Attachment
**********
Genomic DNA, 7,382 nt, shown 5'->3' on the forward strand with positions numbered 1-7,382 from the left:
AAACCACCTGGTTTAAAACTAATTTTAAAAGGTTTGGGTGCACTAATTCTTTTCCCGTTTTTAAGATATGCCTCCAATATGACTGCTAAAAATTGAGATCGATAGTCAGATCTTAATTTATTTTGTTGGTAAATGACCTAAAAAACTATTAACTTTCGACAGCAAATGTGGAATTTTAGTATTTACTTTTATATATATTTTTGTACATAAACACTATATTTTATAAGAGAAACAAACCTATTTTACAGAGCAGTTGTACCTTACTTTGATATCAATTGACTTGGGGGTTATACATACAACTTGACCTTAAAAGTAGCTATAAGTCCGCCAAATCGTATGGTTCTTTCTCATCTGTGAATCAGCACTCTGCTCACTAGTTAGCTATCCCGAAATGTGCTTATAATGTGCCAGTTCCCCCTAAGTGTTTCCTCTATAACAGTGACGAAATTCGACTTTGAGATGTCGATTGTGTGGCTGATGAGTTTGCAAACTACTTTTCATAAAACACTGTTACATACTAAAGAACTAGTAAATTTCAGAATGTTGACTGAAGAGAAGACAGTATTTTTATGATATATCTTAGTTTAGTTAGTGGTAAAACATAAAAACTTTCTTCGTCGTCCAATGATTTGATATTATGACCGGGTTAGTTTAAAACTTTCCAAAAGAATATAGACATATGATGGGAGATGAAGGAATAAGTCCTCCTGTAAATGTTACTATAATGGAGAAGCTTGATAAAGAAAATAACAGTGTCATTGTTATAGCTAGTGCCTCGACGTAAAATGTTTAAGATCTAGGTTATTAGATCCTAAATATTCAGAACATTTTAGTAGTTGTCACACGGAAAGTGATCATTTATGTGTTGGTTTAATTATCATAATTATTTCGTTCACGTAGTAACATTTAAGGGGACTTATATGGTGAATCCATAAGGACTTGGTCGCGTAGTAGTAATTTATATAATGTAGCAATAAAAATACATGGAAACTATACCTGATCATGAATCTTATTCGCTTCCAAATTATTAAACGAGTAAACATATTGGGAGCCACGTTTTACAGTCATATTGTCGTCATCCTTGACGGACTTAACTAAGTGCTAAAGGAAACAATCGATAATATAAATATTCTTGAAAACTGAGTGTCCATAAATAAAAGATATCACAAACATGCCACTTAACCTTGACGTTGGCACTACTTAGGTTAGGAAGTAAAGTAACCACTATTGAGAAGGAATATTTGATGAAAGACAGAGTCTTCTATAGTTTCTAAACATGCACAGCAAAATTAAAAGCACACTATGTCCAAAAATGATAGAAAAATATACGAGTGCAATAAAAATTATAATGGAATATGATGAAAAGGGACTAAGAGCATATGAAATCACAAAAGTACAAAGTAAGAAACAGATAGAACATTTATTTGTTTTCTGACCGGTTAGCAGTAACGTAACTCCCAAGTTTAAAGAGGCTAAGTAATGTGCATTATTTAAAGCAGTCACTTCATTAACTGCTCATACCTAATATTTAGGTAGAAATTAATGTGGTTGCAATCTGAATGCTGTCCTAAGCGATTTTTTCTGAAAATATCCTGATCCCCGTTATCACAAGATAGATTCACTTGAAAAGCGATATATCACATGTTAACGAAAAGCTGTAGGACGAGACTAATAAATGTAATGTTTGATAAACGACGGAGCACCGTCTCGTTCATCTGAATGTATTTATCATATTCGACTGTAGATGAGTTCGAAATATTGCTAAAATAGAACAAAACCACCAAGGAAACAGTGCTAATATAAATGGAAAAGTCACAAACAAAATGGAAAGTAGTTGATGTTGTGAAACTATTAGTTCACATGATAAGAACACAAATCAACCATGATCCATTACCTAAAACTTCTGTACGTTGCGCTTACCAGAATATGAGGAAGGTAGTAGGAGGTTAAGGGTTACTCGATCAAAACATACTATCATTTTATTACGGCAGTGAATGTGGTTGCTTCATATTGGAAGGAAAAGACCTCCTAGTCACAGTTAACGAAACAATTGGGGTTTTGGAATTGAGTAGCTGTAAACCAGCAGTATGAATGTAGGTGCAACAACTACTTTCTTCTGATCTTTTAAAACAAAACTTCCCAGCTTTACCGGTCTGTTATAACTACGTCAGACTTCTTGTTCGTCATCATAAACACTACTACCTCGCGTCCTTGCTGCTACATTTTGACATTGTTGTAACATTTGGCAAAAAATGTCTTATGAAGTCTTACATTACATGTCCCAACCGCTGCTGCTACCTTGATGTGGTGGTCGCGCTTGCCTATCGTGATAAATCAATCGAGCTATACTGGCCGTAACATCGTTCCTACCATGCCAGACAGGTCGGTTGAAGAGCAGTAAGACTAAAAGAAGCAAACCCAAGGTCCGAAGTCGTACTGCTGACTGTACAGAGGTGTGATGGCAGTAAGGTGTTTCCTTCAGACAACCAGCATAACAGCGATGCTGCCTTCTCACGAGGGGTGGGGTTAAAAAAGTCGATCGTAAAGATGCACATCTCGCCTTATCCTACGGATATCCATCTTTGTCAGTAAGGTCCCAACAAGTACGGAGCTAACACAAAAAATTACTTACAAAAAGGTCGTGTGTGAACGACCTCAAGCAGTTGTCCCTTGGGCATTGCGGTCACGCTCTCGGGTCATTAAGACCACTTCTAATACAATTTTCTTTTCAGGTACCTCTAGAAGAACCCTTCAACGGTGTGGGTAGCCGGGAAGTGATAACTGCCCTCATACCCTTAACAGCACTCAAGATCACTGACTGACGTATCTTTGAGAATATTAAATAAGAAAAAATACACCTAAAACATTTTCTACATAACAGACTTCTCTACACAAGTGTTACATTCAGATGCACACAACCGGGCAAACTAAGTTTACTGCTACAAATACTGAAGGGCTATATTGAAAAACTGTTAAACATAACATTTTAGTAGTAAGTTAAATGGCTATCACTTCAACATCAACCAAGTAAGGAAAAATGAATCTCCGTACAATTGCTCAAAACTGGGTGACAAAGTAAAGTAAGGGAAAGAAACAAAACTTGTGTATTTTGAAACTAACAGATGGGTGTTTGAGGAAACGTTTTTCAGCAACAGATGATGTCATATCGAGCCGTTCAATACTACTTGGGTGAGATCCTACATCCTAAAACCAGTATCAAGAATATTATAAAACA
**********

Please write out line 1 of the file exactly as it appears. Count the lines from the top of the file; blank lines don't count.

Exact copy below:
Genomic DNA, 7,382 nt, shown 5'->3' on the forward strand with positions numbered 1-7,382 from the left: